Founded in 1936, the Colorado Springs Fine Arts Center Museum is committed to innovative, educational and multidisciplinary arts experiences, building upon our history as a unique cultural pillar of the Rocky Mountain region. The recent 2007 museum addition, designed by nationally recognized architect David Owen Tryba, complements and enhances the original structure designed by New Mexican architect John Gaw Meem in 1936. The addition features nine permanent collection galleries, two traveling exhibition galleries, and an unprecedented Tactile Gallery. The expanded 132,286 square-foot facility hosts major international traveling and changing exhibitions and features works from the FAC’s significant permanent collection.
A Reservoir of Occurrences
Stephen Batura has become well-known as a Colorado artist whose subject matter has remained close to home. His exquisite paintings […]
All New Women
This innovative exhibition pairs the esteemed portraiture of John Singer Sargent with provocative self-portrait photographs by contemporary artist Cindy Sherman, […]
Under the Big Top
Captivating audiences of all ages for two centuries, the spectacle of the circus has also inspired visual artists to capture […]
Photographer Aaron Anderson captures the pride, dignity and beauty of those experiencing homelessness in Colorado Springs in a series of […]
This exhibition features an exquisite group of Salvador Dalí woodblock prints, recently accessioned into the FAC’s permanent collection. These woodblock […]
The FAC collecting mission focuses on art produced in the Americas. We are committed to celebrating the existing quality of […]
James Surls and Charmaine Locke
Born in East Texas, James Surls has been creating works since the 1970s. Along with his wife, artist Charmaine Locke, […]
Claudia Mastrobuono and Jodi Stevens
East meets West in this collaboration between visual artists Claudia Mastrobuono and Jodi Stevens. Their site-specific installation, Limen, will pay […]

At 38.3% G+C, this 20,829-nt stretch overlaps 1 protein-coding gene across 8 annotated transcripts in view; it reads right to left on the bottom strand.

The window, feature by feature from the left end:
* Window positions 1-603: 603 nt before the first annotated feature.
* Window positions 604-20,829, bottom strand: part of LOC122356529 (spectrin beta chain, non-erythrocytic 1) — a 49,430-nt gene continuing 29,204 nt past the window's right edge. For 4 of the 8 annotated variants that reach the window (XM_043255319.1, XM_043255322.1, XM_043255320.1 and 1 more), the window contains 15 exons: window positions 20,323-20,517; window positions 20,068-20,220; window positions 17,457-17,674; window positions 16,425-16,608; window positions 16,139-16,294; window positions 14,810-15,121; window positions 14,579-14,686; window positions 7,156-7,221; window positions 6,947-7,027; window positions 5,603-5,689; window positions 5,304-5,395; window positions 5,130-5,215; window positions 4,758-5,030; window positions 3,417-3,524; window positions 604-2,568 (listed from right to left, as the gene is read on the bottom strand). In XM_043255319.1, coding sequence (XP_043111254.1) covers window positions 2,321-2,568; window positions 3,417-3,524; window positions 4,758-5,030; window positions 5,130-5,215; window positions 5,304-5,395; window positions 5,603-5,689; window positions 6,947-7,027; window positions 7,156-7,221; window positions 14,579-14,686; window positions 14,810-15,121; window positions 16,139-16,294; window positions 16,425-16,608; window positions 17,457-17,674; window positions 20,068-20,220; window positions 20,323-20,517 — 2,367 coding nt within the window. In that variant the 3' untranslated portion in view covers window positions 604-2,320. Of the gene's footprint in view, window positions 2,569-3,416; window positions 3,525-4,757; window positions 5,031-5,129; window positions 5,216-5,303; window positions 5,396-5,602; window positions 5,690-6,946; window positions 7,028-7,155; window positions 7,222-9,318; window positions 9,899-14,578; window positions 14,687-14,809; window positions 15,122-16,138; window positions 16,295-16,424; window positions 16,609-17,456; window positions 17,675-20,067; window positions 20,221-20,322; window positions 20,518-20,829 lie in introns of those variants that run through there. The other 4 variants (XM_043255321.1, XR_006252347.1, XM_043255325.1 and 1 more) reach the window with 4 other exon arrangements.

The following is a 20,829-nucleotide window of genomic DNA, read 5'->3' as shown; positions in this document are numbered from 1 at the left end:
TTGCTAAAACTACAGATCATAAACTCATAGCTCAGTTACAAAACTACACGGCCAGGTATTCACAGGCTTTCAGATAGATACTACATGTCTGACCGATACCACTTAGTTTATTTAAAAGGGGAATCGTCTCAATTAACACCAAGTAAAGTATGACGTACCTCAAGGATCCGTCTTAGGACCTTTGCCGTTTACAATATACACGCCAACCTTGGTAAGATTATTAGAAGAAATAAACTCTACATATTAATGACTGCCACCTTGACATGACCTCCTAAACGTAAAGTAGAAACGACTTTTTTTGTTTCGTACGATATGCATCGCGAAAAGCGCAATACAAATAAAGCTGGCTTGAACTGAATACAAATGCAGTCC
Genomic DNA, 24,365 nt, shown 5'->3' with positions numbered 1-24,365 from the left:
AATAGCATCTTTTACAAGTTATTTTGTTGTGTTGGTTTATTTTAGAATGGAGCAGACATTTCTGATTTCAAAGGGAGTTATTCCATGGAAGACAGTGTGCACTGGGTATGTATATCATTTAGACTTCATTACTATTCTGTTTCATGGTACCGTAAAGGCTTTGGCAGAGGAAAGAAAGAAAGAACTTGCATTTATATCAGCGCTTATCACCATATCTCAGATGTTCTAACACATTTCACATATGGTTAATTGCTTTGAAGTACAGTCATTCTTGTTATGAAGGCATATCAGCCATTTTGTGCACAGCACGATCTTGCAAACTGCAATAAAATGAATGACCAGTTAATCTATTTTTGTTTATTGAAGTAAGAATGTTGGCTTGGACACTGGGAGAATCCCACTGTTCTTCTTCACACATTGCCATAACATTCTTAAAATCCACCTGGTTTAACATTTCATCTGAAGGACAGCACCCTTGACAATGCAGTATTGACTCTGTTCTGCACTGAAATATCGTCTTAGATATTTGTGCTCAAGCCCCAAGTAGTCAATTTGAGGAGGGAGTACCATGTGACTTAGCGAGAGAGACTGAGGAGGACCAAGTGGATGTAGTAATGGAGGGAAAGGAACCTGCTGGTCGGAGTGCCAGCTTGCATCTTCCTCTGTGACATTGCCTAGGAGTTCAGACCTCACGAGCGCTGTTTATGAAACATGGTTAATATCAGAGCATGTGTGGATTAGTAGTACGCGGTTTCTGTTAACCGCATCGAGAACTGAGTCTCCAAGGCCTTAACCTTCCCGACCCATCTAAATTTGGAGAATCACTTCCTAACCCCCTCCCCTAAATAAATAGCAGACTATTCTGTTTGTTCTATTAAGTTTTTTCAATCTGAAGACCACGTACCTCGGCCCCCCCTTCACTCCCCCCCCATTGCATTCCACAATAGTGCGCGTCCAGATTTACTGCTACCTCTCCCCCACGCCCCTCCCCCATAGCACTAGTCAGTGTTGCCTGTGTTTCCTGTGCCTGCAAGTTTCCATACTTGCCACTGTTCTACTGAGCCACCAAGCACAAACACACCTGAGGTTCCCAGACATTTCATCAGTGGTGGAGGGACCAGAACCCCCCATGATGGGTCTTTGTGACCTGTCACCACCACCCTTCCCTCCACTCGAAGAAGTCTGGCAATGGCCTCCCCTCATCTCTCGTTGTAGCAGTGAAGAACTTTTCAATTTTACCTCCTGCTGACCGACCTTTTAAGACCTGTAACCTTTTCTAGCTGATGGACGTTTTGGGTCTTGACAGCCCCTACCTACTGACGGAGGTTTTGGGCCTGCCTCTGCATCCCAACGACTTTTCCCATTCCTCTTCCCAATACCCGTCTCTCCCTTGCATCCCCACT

Colorado artist Don Coen’s The Migrant Series is a magnificent group of 15 large-scale realistic portraits of migrant farm workers. […]
A photographer of Rock Musicians for over 35 years, Larry Hulst brings the history of rock-n-roll to the Fine Arts […]
FAC Legacy Series: Mary Chenoweth
A long-time Colorado Springs resident, Mary Chenoweth was one of the region’s most prolific, multifaceted, yet understated artists. Hired on […]
Wendy Mike and De Lane Bredvik
Hailing from the Pikes Peak Region, visual artists Wendy Mike and De Lane Bredvik prove that art is inherently powerful […]
Additional Art on Display
Lacuna by Andrew Ramiro Tirado
Lacuna means a gap, pause or blank space. In relation to the monumental sculpture, the title is suggestive of something incomplete, perhaps in formation. “There is an unmistakable and powerful human element inherent in the iconography of the hand involving ideas like connection and touch, venerability and strength.” –Andrew Ramiro Tirado
Eric Bransby 75th Anniversary mural
The Fine Arts Center commissioned Bransby, now 94, to create his final mural that tells the story of the FAC with nods to the Broadmoor Art Academy, music, dance, theatre, arts education and recognizable figures like Boardman Robinson and Martha Graham, in commemoration of the FAC’s 75th Anniversary. Permanent installation on view in the Smith Glass Gallery.
Mural art in our restaurant, Taste
Kenneth Adams, American (1897–1966), Dancers or The Ballet, ca. 1936, Oil on canvas mounted to wall
Andrew Dasburg, American (1887–1979), Untitled Fresco, 1937
Ward Lockwood, American (1894–1963), Fresco Pertaining to a Western Theater, 1936
The Mashburn/Marshall Tactile Gallery
One of the first galleries of its type in the country, the Tactile Gallery was established in 1981, the brainchild of docents Peggy Marshall and Mary Mashburn. As a prototype for their bold plan, they used the Mary Duke Biddle Gallery for the Blind in the Raleigh, North Carolina Museum of Art. The founders set about creating a space where all patrons could be self-sufficient and able to enjoy the full experience of the art.
A quick look at our exceptional exhibitions
Pieces made of light, steel, glass, paint and clay have graced our galleries at the Fine Arts Center. Works that speak from past generations to ours and our generation to the next. Some of our recent exhibitions have included:
- Chihuly Rediscovered – The Denver Post said this dazzling display of Dale Chihuly’s work packed a “visual punch.”
- Continuance: Charles and Collin Parson – A father-and-son exhibition showcased provocative contemporary works of illumination and steel.
- Pamela Joseph’s Sideshow of the Absurd – This Aspen artist combined kinetic carnival gadgetry with commentary and insights into societal outsiders.